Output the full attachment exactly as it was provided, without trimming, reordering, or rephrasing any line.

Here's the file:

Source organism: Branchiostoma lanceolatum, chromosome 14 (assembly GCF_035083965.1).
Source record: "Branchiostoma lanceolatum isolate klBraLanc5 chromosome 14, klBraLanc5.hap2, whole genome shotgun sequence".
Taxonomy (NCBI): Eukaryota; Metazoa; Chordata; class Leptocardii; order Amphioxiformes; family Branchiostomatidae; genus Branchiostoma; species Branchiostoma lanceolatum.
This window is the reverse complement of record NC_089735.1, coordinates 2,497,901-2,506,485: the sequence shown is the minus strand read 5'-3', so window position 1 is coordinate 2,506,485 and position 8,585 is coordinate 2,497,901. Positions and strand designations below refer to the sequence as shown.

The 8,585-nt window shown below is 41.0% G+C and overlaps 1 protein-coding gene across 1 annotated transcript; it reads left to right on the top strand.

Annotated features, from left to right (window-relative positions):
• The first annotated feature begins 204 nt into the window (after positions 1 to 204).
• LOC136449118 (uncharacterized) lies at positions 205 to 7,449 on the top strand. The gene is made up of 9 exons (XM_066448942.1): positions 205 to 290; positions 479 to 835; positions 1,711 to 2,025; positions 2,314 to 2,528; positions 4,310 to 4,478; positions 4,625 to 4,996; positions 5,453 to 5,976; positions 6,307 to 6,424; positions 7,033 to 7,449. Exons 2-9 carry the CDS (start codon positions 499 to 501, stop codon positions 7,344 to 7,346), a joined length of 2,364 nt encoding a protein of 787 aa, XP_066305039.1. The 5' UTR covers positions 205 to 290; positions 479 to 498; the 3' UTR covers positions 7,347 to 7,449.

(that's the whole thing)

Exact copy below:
Source organism: Branchiostoma lanceolatum, chromosome 14 (assembly GCF_035083965.1).
Source record: "Branchiostoma lanceolatum isolate klBraLanc5 chromosome 14, klBraLanc5.hap2, whole genome shotgun sequence".
Taxonomy (NCBI): Eukaryota; Metazoa; Chordata; class Leptocardii; order Amphioxiformes; family Branchiostomatidae; genus Branchiostoma; species Branchiostoma lanceolatum.
This window is the reverse complement of record NC_089735.1, coordinates 2,497,901-2,506,485: the sequence shown is the minus strand read 5'-3', so window position 1 is coordinate 2,506,485 and position 8,585 is coordinate 2,497,901. Positions and strand designations below refer to the sequence as shown.

The 8,585-nt window shown below is 41.0% G+C and overlaps 1 protein-coding gene across 1 annotated transcript; it reads left to right on the top strand.

Annotated features, from left to right (window-relative positions):
• The first annotated feature begins 204 nt into the window (after positions 1 to 204).
• LOC136449118 (uncharacterized) lies at positions 205 to 7,449 on the top strand. The gene is made up of 9 exons (XM_066448942.1): positions 205 to 290; positions 479 to 835; positions 1,711 to 2,025; positions 2,314 to 2,528; positions 4,310 to 4,478; positions 4,625 to 4,996; positions 5,453 to 5,976; positions 6,307 to 6,424; positions 7,033 to 7,449. Exons 2-9 carry the CDS (start codon positions 499 to 501, stop codon positions 7,344 to 7,346), a joined length of 2,364 nt encoding a protein of 787 aa, XP_066305039.1. The 5' UTR covers positions 205 to 290; positions 479 to 498; the 3' UTR covers positions 7,347 to 7,449.